Because the United States has ceased to be a status-quo power in the Middle East, because it is driving a democracy agenda, both in Iraq and, lately, in Lebanon, it is objectively the ally of the Shiites. The Shiite road to power runs through democracy, not resistance, and a de facto alliance with U.S. power to clear the road makes sense. This approach has important adherents, including Ayatollah Sistani, but it is not nearly as well articulated as the resistance rhetoric that often drowns it out.

Can the United States influence this competition of approaches? On the very simplest level, it already has. Just as the United States does not wish to be perceived as the enemy of Islam, it does not wish to be cast as the enemy of Shiism. The Shia shrines in Iraq are symbols of the creed; the U.S. facilitation of pilgrimages and avoiding damage to the shrines during battles has been vitally important in countering the idea that America is an enemy of the Shiites.

But just as the United States cannot have a policy toward Islam per se, it cannot have a policy toward Shiism per se. U.S. policy has been driven, and it will continue to be driven, by the usual factors. In Iraq in particular, policy will be driven by Iraq-specific factors.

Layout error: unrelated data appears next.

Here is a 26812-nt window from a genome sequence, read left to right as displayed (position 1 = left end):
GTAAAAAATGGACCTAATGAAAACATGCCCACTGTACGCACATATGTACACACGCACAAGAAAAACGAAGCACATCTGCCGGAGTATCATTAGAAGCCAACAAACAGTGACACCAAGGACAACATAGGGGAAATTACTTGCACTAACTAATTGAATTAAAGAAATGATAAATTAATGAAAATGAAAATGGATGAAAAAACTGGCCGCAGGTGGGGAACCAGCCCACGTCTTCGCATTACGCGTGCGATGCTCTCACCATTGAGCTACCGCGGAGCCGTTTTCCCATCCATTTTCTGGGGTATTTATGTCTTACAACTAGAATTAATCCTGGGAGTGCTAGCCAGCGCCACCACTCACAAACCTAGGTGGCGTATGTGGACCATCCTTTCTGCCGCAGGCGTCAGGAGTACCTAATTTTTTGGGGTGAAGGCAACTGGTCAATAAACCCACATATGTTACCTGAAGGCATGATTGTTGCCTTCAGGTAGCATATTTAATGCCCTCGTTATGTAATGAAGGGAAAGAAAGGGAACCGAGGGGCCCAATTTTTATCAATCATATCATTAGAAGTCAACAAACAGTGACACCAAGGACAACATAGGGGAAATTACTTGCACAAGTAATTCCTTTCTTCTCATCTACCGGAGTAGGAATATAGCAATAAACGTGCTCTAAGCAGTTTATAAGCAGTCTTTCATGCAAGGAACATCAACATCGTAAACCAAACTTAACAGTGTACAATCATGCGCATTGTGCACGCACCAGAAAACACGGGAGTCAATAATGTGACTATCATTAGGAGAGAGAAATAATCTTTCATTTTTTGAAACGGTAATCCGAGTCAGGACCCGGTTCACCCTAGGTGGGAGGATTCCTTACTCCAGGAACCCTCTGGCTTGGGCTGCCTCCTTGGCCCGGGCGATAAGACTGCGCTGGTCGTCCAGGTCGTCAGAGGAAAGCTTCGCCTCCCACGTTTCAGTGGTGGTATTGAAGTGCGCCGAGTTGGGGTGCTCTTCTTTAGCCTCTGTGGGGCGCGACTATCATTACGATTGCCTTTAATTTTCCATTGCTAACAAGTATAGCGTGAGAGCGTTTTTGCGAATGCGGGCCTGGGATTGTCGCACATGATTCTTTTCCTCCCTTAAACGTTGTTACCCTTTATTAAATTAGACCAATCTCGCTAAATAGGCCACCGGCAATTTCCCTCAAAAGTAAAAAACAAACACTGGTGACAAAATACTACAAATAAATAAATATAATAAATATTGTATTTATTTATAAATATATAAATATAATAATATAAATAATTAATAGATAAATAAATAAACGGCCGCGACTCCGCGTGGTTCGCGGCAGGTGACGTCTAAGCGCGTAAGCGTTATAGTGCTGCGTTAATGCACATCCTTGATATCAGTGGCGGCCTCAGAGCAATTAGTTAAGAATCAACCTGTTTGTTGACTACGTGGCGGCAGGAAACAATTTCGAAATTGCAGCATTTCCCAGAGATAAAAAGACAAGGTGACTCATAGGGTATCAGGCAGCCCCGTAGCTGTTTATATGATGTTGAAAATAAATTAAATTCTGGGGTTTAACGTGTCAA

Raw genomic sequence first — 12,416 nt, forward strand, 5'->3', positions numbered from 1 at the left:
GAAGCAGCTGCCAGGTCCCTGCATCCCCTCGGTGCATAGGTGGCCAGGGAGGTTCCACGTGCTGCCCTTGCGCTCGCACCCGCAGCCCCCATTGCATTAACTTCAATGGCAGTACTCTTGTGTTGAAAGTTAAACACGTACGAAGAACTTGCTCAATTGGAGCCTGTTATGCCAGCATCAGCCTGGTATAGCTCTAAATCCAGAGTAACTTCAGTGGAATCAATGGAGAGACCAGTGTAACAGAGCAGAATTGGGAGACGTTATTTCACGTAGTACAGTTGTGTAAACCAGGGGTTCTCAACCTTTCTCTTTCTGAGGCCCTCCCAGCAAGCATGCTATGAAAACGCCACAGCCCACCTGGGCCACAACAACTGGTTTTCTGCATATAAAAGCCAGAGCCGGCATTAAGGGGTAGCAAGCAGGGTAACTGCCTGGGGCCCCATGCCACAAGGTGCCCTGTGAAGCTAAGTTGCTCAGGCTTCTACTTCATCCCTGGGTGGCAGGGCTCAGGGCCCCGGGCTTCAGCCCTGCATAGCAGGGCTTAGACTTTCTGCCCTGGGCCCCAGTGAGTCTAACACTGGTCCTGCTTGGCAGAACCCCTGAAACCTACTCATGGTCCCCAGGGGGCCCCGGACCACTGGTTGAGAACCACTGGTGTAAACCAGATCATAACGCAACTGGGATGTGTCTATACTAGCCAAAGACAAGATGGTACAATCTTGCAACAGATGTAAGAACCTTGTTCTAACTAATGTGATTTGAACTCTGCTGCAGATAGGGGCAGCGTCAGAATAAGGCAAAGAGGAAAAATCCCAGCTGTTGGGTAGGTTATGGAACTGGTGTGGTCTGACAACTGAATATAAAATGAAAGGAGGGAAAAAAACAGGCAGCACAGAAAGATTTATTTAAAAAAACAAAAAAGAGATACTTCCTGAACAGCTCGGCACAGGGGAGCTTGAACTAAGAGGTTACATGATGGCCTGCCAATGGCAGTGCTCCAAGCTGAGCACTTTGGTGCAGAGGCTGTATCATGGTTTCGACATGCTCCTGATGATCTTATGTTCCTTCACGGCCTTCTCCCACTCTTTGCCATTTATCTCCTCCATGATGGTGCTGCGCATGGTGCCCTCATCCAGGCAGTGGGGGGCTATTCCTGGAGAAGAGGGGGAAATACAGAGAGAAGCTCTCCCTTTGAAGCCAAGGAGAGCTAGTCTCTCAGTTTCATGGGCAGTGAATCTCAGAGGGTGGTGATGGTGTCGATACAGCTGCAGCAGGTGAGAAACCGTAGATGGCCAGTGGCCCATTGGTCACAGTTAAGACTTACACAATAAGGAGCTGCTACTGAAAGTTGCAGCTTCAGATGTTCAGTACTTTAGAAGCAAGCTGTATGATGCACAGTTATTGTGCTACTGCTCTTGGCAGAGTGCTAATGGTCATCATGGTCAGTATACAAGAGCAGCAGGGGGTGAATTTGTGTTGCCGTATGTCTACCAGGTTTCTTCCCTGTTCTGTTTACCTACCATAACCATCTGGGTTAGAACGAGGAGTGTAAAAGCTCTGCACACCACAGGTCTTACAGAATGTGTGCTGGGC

But we should be aware that U.S. actions have shifted the sectarian balance. In promoting democracy, the United States does not just undermine the authoritarian order, it inevitably undermines Sunni primacy. It is often said that the Shiites constitute only one-tenth of all Muslims. There are about 130 million Shiites. But about 120 million of them live in the region between Lebanon and Pakistan where they almost equal Sunnis in number. The shift of political power in their direction will raise sectarian tensions. It will anger dispossessed Sunnis, who may gravitate towards extremism, and it will require the United States to find its own delicate balance so that it is not drawn into any sectarian conflict.

Until the Iraq war, the United States was largely preoccupied with a highwire balancing act between Israel and the Arabs. Now, the United States will have to juggle Shiites and Sunnis at the same time. All wars have unintended consequences. A major challenge is to identify them as they emerge. This is potentially a huge one. It will require consummate skill and a lot of luck to turn it into a minor one.

,